Italy appears to have a problem. Mario Monti’s technocratic government is starting to near the end of its reign but there appears to be no credible replacement for Monti and his technocrat team.
Mario Monti keeps on repeating that he has no intention of returning to head another government once his mandate comes to an end in early spring 2013.
This leaves Italy with a huge problem because it looks as if none of the mainstream political parties has anything like the same level of credibility of Mario Monti. Nor do they have the same level of competence.
Like Monti or not, he and his team are actually governing Italy. This is something which has not happened for the last sixty years or so.
What about the mainstream political parties? The ones which largely contributed to the mess Italy finds itself in now. Well, they are in a sorry state.
Italy’s centre-left PD party is in the midst of a leadership struggle, while the centre-right, which means Silvio Berlusconi’s PdL party is still waiting for Berlusconi to make up his mind with regard to standing in the forthcoming election. Aside from Berlusconi, there is nobody else who has come forward as a leader of the PdL. One Angelino Alfano was supposed to be the Berlusconi replacement, but he seems to have stood aside to make way for the expected, if not yet confirmed, grand Berlusconi comeback.
To cut the usual long and complex political story short, neither Italy’s major left leaning, nor its principal right-wing party has credible leaders. All the other parties are tiddlers, and few of them have inspiring leaders, either.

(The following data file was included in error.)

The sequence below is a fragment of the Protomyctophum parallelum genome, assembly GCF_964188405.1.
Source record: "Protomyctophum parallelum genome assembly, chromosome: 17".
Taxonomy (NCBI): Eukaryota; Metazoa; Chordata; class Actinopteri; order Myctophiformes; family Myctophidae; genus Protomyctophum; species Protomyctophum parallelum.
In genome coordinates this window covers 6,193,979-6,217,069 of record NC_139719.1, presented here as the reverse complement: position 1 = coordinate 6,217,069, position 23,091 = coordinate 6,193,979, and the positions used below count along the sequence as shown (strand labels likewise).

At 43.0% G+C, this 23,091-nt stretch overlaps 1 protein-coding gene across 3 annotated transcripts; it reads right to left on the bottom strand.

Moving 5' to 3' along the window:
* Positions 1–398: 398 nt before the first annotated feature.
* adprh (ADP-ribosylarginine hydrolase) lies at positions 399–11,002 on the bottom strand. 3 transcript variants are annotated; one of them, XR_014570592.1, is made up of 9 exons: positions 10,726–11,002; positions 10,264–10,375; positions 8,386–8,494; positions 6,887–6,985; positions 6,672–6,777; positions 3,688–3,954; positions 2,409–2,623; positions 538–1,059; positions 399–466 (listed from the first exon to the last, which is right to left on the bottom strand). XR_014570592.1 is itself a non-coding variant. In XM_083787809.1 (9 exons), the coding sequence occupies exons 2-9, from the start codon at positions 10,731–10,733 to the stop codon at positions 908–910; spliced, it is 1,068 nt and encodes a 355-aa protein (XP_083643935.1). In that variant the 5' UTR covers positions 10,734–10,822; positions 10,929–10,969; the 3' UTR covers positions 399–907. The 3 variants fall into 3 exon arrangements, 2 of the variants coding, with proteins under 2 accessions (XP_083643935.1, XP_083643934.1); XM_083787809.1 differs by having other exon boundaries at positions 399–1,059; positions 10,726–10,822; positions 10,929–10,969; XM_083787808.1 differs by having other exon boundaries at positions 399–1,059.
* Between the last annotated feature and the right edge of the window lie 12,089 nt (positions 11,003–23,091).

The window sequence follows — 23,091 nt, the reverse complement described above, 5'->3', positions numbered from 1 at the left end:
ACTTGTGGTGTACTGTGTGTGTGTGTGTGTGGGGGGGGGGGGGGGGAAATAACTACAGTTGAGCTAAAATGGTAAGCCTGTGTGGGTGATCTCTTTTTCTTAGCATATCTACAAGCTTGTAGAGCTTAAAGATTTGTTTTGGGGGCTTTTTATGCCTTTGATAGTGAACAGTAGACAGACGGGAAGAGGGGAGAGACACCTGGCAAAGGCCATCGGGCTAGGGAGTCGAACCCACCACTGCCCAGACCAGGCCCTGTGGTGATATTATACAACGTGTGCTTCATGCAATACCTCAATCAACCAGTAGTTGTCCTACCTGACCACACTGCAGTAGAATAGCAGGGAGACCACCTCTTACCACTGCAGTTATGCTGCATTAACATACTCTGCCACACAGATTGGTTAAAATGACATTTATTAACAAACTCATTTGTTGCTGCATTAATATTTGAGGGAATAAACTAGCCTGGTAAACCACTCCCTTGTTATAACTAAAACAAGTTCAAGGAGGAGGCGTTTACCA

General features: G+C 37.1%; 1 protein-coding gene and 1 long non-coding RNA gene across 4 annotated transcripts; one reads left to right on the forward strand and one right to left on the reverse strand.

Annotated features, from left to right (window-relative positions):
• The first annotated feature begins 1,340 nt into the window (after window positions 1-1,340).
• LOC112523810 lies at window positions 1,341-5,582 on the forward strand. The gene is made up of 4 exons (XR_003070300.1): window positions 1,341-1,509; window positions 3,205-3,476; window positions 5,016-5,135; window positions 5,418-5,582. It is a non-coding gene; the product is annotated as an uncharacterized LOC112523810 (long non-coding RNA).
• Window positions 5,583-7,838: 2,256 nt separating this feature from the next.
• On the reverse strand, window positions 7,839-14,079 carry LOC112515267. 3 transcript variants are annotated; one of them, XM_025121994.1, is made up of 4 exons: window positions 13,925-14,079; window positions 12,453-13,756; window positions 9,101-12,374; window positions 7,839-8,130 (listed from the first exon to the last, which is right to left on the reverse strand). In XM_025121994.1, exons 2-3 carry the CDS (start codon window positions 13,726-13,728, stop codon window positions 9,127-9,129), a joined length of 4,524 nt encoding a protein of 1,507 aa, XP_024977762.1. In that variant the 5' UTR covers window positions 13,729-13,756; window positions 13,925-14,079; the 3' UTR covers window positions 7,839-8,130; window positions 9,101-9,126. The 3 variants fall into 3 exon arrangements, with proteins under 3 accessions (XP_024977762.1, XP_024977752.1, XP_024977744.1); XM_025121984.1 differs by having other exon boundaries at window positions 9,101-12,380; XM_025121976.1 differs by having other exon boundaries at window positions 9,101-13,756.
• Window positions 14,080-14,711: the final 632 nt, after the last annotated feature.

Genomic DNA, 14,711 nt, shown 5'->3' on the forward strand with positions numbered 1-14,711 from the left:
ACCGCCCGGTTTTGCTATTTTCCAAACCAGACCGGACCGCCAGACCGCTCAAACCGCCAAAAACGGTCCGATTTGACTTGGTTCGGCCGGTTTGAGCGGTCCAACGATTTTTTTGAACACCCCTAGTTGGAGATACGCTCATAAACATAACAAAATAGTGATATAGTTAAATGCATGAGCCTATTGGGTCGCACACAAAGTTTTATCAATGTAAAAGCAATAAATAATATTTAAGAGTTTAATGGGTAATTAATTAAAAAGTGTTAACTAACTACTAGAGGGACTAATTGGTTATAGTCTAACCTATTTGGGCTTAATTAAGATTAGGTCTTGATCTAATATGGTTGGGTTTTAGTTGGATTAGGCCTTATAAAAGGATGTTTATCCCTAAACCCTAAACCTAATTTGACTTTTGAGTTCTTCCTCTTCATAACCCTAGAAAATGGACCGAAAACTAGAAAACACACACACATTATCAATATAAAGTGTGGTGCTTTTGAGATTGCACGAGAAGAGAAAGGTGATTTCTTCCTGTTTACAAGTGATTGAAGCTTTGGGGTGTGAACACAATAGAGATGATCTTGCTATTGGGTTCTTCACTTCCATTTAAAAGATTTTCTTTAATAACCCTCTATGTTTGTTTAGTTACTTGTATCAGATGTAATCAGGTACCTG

Even if the colourful Berlusconi does wade back into the fray, his credibility in the eyes of the Europe and most of the world is somewhere on the wrong side of zero.
The sort of leader of Italy’s centre-left, on the the other hand, is the untried Pier Luigi Bersani who leads a party which has a less than sparking track-record, and, to make matters worse, Bersani may be on the verge of being kicked out. To be honest, if this were to happen, it may well boost the credibility of Italy’s centre-left which desperately needs new blood.
In actual fact, every single one of Italy’s political parties, with the exception of the Five Star Movement led by comic Beppe Grillo (which is also experiencing a few hiccups), needs boat-loads of new blood.
What an incredible mess. Italy is in the midst of a recession, and aside from the technocrat Mario Monti who does not appear to be willing to lead Italy out of the tunnel it now finds itself in, there is nobody else with the credibility to do so.
Without a Monti-sequel, Italy will sink back into the same slime it found itself in at the time Silvio Berlusconi was politely told to go.
Yes, Italy really does need a new leader. Make that plural: Leaders. Has anyone got any half-decent suggestions? I’m half hoping Luca Cordero di Montezemolo jumps on a soap box, but I know he’s not everyone’s cup of tea. We’ll see.
Over 50% of Italy’s voters, according to a poll on the La 7 evening news yesterday, really have no idea who to vote for. The situation is somewhat desperate.
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